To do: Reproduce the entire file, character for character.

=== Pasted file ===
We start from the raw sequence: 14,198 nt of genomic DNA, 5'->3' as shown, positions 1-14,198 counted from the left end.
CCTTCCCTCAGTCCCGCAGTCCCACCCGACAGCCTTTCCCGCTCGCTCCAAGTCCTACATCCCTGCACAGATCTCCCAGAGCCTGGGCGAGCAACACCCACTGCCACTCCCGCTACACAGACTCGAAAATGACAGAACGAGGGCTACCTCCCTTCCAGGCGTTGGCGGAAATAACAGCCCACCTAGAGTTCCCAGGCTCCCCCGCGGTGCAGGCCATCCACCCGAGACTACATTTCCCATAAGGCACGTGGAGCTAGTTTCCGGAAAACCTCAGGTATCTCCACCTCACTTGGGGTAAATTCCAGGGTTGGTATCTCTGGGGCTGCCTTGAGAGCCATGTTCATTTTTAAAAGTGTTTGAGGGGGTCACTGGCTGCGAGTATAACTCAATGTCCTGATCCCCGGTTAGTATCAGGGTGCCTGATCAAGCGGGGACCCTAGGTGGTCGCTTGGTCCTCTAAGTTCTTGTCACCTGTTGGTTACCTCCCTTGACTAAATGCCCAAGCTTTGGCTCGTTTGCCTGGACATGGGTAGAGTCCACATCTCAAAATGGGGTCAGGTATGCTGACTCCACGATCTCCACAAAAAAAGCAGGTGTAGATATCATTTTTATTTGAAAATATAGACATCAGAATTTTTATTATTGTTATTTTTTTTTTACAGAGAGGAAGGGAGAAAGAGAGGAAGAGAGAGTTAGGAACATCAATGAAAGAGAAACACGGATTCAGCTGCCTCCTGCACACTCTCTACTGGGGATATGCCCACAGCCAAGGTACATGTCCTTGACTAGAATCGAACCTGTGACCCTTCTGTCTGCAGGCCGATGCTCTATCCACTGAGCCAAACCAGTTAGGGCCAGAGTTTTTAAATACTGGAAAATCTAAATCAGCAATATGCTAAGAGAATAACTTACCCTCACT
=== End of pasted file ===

We start from the raw sequence: 14,198 nt of genomic DNA, 5'->3' as shown, positions 1-14,198 counted from the left end.
CCTTCCCTCAGTCCCGCAGTCCCACCCGACAGCCTTTCCCGCTCGCTCCAAGTCCTACATCCCTGCACAGATCTCCCAGAGCCTGGGCGAGCAACACCCACTGCCACTCCCGCTACACAGACTCGAAAATGACAGAACGAGGGCTACCTCCCTTCCAGGCGTTGGCGGAAATAACAGCCCACCTAGAGTTCCCAGGCTCCCCCGCGGTGCAGGCCATCCACCCGAGACTACATTTCCCATAAGGCACGTGGAGCTAGTTTCCGGAAAACCTCAGGTATCTCCACCTCACTTGGGGTAAATTCCAGGGTTGGTATCTCTGGGGCTGCCTTGAGAGCCATGTTCATTTTTAAAAGTGTTTGAGGGGGTCACTGGCTGCGAGTATAACTCAATGTCCTGATCCCCGGTTAGTATCAGGGTGCCTGATCAAGCGGGGACCCTAGGTGGTCGCTTGGTCCTCTAAGTTCTTGTCACCTGTTGGTTACCTCCCTTGACTAAATGCCCAAGCTTTGGCTCGTTTGCCTGGACATGGGTAGAGTCCACATCTCAAAATGGGGTCAGGTATGCTGACTCCACGATCTCCACAAAAAAAGCAGGTGTAGATATCATTTTTATTTGAAAATATAGACATCAGAATTTTTATTATTGTTATTTTTTTTTTACAGAGAGGAAGGGAGAAAGAGAGGAAGAGAGAGTTAGGAACATCAATGAAAGAGAAACACGGATTCAGCTGCCTCCTGCACACTCTCTACTGGGGATATGCCCACAGCCAAGGTACATGTCCTTGACTAGAATCGAACCTGTGACCCTTCTGTCTGCAGGCCGATGCTCTATCCACTGAGCCAAACCAGTTAGGGCCAGAGTTTTTAAATACTGGAAAATCTAAATCAGCAATATGCTAAGAGAATAACTTACCCTCACT